The RBA meeting tonight is an odd one for expectations, coming as it does ahead of the May 21 election and the May 18 Q1 wage data that is expected to give the RBA the green light to touch off a series of large rate hikes that the market has now priced in, with the RBA policy rate of 0.10% priced to rise above 2.5% by year end. Whether the RBA goes 15 basis points tonight (baseline expectation) or 40 basis points to take the rate to a round 0.50% seems immaterial with the current backdrop: whether Beijing lockdowns happen and the copper price finds support may be far more important at the moment. As well, AUD bulls should be eyeing the political situation carefully, as labor is set to win the May 21 election. Left-leaning governments are rarely celebrated by markets, but a green agenda that could temper Australia’s extractive commodity industries and the general tendency for redistributive policies will go a long way to offset the considerable AUD positives chiefly centered on the country’s jack-of-all-trades commodity portfolio, whether energy, industrial or food. Consider as well the plainly dumb idea of subsidizing first-time home buyers rather than looking for ways to increase housing supply or to increase macroprudential approaches to discourage speculation in housing – this is bad economic policy.
Table: FX Board of G10 and CNH trend evolution and strength.
The USD reading remains strong in the trend strength readings – watching the JPY closely and CNH on recent shifts in those two currencies, particularly on the back of the FOMC meeting if US treasury yields consolidate.
Table: FX Board Trend Scoreboard for individual pairs.
Gold is stumbling badly and looks in danger of full capitulation technically. The EURCHF attempt to flip positive is not yet technically relevant – needs more like 1.0400 on the chart. EURSEK is a big surprise after last week’s hawkish Riksbank, with risk sentiment deciding whether the pair risks a squeeze higher still. AUDJPY is worth a flag as well as it tries to lip negative – a traditional risk sentiment proxy.
Upcoming Economic Calendar Highlights (all times GMT)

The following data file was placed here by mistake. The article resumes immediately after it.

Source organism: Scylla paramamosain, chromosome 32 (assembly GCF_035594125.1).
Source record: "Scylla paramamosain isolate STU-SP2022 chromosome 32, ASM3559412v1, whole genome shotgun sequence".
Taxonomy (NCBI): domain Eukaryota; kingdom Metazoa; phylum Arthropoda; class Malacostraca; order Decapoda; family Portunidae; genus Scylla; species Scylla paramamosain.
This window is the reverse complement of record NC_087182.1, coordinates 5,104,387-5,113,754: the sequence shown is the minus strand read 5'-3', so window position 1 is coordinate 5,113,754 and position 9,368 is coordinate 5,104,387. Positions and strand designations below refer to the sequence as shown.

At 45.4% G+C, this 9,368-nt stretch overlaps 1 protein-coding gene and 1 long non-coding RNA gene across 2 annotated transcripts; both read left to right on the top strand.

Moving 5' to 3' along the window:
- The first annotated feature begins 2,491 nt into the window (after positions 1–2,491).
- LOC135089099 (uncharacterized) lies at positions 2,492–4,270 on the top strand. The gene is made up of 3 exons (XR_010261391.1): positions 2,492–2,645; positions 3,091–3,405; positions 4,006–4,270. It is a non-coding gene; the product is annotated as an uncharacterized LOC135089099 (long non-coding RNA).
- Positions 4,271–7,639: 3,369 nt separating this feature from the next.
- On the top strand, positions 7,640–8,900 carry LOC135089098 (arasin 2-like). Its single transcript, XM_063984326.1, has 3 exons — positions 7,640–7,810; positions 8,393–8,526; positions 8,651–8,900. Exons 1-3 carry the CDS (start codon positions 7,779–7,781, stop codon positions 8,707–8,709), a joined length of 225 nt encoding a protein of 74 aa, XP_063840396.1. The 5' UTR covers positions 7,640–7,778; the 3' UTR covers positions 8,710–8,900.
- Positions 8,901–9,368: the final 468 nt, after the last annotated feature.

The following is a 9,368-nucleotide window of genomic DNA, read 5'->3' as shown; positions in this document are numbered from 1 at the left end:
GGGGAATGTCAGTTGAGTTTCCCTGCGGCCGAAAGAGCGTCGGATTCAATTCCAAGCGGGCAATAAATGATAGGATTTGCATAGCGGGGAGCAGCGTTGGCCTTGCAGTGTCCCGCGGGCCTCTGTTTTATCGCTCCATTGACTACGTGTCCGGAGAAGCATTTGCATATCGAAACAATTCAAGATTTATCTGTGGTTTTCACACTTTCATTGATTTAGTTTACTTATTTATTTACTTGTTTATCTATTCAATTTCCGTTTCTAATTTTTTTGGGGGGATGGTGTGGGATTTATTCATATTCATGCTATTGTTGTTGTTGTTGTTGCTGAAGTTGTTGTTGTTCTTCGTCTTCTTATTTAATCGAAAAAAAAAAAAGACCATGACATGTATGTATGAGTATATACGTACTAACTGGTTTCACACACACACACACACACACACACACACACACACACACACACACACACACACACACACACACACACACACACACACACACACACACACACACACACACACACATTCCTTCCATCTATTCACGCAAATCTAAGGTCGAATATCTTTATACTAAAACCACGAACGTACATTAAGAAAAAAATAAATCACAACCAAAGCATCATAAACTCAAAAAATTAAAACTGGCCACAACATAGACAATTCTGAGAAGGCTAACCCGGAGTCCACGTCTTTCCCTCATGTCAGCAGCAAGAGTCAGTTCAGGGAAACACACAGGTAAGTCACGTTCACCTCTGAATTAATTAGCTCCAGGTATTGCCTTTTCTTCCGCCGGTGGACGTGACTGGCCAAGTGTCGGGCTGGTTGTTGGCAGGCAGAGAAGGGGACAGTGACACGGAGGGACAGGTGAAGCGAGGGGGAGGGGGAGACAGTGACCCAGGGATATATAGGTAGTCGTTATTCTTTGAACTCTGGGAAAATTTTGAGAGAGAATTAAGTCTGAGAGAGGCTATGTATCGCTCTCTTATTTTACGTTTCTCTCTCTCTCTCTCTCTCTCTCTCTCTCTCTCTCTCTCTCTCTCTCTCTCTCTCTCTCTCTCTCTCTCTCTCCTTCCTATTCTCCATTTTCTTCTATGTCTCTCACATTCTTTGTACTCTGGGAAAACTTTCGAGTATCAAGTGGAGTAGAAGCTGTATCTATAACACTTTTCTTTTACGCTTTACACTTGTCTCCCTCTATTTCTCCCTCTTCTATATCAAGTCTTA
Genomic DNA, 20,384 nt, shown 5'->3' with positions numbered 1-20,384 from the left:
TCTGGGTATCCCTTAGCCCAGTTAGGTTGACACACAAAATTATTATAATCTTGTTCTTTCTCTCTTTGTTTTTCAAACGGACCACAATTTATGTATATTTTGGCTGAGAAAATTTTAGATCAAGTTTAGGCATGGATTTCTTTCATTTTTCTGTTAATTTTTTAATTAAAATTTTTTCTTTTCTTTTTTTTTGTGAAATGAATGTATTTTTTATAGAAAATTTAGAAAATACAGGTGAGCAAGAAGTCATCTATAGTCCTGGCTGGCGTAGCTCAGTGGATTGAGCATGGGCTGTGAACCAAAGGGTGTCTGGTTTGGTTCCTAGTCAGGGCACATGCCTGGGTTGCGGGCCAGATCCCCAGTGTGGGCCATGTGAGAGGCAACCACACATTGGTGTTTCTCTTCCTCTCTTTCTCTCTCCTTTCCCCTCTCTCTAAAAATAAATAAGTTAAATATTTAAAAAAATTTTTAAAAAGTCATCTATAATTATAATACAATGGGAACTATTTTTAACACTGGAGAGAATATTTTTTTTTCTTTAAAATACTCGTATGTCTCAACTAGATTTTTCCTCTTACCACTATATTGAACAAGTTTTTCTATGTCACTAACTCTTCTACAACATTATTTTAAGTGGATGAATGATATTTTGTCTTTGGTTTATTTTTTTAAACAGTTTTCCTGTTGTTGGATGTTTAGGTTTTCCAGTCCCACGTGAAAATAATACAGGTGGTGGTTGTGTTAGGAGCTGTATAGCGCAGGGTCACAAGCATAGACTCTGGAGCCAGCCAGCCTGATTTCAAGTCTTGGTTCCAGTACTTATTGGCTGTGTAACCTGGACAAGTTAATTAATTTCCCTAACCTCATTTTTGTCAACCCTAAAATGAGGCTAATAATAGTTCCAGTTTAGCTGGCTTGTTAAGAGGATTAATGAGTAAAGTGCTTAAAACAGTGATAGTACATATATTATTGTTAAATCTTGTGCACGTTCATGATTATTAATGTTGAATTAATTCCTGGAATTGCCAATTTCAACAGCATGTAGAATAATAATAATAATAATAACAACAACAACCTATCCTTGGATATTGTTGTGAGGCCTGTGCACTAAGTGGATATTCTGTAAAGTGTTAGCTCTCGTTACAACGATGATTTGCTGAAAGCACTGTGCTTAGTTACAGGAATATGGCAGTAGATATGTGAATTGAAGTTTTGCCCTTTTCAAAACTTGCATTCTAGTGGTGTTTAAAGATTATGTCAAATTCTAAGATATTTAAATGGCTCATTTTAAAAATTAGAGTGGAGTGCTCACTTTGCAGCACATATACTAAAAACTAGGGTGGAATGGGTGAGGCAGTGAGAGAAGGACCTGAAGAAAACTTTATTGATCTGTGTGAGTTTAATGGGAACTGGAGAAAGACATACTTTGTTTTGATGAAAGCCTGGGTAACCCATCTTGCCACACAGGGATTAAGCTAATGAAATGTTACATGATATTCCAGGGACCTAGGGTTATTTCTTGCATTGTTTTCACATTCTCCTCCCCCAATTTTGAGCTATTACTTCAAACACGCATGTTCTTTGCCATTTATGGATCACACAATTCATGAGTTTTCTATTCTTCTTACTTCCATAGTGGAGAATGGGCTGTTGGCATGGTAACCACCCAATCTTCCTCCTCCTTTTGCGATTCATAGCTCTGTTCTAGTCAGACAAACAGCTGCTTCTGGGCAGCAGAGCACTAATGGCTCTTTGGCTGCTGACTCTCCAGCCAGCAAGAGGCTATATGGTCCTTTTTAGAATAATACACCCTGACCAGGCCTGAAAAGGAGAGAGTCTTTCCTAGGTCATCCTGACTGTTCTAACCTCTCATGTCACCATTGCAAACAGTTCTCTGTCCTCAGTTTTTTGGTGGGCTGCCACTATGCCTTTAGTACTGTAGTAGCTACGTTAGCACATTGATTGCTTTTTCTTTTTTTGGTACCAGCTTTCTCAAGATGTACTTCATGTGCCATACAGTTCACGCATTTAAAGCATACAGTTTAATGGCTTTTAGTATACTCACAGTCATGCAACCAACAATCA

- 1400 – US Apr. ISM Manufacturing
- 2300 – South Korea Apr. CPI
- 0430 – Australia RBA Cash Target
Latest Market Insights
Outrageous Predictions 2023: The War Economy
- The constantly growing global need for energy drives the world's richest to huddle up and launch a R&D project in a size the world hasn't seen since the Manhattan Project gave the US the first atomic bomb.
French President Macron resignsThe political stalemate in France and the rise of Marie Le Pen following the 2022 elections corners President Macron, forcing him to give up on politics and resign from his position. At least for now.
Gold rockets to USD 3,000 as central banks fail on inflation mandateAs markets and central banks realise that the idea that inflation is transitory is wrong, and that prices will remain higher for longer, gold is sent through the roof, hitting a price tag of USD 3,000
EU Army forces EU down path to full unionWith continued challenges in the region and a US military that isn't aggressively enacting its former role as global policeman, the European Union agrees to create its own armed forces, bringing the whole region closer.
A country agrees to ban all meat production by 2030In an effort to become one of the global leaders on the path to net-zero emissions, one country decides to not only put a heavy tax on meat, but to ban domestic production entirely.
UK holds UnBrexit referendumFollowing a recession and domestic pressure, the United Kingdom is thrown into political turmoil that will end with a vote to wind back Brexit.
Widespread price controls are introduced to cap official inflationHistory tells us that with the war economy comes rationing and price controls. And this time is no different, as policymakers introduce strict price controls that lead to a range of unintended consequences.
OPEC+ & Chindia walk out of the IMF, agree to trade with new reserve assetSanctions against Russia have caused widespread turmoil due to US Dollar moves in countries across the globe that don't consider the US an ally. To relieve themselves from this, they leave the IMF and create a new reserve asset.
USDJPY fixed to the USD at 200 as Japan overhauls financial systemFollowing the challenges that faced the Japanese Yen in 2022, the Bank of Japan attempts to keep the currency from sliding. Unsuccessful on the long-term, Japan will launch a reset of its entire financial system.
Tax haven ban kills private equityWith the war economy comes an increased focus on national interests and sovereign nations' ability to assert themselves. In that regard, the OECD countries turn their attention on tax havens and pull the big guns out, banning them altogether.